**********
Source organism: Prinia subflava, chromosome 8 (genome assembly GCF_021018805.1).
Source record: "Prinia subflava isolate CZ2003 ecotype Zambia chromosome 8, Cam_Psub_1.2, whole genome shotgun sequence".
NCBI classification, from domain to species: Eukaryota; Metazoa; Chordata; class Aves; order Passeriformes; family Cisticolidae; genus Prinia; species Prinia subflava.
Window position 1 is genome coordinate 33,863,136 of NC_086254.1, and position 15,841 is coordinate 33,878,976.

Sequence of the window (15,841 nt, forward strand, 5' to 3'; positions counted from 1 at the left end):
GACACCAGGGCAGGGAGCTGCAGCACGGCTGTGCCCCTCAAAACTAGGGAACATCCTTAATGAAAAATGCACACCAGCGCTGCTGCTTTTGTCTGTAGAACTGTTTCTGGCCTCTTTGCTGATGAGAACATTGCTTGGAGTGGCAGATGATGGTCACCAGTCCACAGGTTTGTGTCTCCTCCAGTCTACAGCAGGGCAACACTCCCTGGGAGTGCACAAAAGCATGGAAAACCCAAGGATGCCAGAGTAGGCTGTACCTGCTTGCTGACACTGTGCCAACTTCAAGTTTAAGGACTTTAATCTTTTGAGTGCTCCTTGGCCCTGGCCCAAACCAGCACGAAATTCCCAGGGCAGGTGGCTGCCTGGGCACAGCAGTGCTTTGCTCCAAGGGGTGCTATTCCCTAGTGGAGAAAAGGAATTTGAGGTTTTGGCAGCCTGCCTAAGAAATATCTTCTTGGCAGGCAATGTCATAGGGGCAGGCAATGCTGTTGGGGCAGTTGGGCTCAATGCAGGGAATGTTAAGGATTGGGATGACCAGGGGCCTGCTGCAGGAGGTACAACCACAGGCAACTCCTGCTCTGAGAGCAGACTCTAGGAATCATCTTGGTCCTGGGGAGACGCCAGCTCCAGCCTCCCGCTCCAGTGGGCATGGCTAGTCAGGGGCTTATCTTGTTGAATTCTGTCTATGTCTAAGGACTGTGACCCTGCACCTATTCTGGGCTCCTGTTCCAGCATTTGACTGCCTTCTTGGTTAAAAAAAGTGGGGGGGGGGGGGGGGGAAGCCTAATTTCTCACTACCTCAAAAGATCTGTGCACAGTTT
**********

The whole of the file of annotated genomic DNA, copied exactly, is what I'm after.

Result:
Source organism: Prinia subflava, chromosome 8 (genome assembly GCF_021018805.1).
Source record: "Prinia subflava isolate CZ2003 ecotype Zambia chromosome 8, Cam_Psub_1.2, whole genome shotgun sequence".
NCBI classification, from domain to species: Eukaryota; Metazoa; Chordata; class Aves; order Passeriformes; family Cisticolidae; genus Prinia; species Prinia subflava.
Window position 1 is genome coordinate 33,863,136 of NC_086254.1, and position 15,841 is coordinate 33,878,976.

Sequence of the window (15,841 nt, forward strand, 5' to 3'; positions counted from 1 at the left end):
GACACCAGGGCAGGGAGCTGCAGCACGGCTGTGCCCCTCAAAACTAGGGAACATCCTTAATGAAAAATGCACACCAGCGCTGCTGCTTTTGTCTGTAGAACTGTTTCTGGCCTCTTTGCTGATGAGAACATTGCTTGGAGTGGCAGATGATGGTCACCAGTCCACAGGTTTGTGTCTCCTCCAGTCTACAGCAGGGCAACACTCCCTGGGAGTGCACAAAAGCATGGAAAACCCAAGGATGCCAGAGTAGGCTGTACCTGCTTGCTGACACTGTGCCAACTTCAAGTTTAAGGACTTTAATCTTTTGAGTGCTCCTTGGCCCTGGCCCAAACCAGCACGAAATTCCCAGGGCAGGTGGCTGCCTGGGCACAGCAGTGCTTTGCTCCAAGGGGTGCTATTCCCTAGTGGAGAAAAGGAATTTGAGGTTTTGGCAGCCTGCCTAAGAAATATCTTCTTGGCAGGCAATGTCATAGGGGCAGGCAATGCTGTTGGGGCAGTTGGGCTCAATGCAGGGAATGTTAAGGATTGGGATGACCAGGGGCCTGCTGCAGGAGGTACAACCACAGGCAACTCCTGCTCTGAGAGCAGACTCTAGGAATCATCTTGGTCCTGGGGAGACGCCAGCTCCAGCCTCCCGCTCCAGTGGGCATGGCTAGTCAGGGGCTTATCTTGTTGAATTCTGTCTATGTCTAAGGACTGTGACCCTGCACCTATTCTGGGCTCCTGTTCCAGCATTTGACTGCCTTCTTGGTTAAAAAAAGTGGGGGGGGGGGGGGGGGAAGCCTAATTTCTCACTACCTCAAAAGATCTGTGCACAGTTT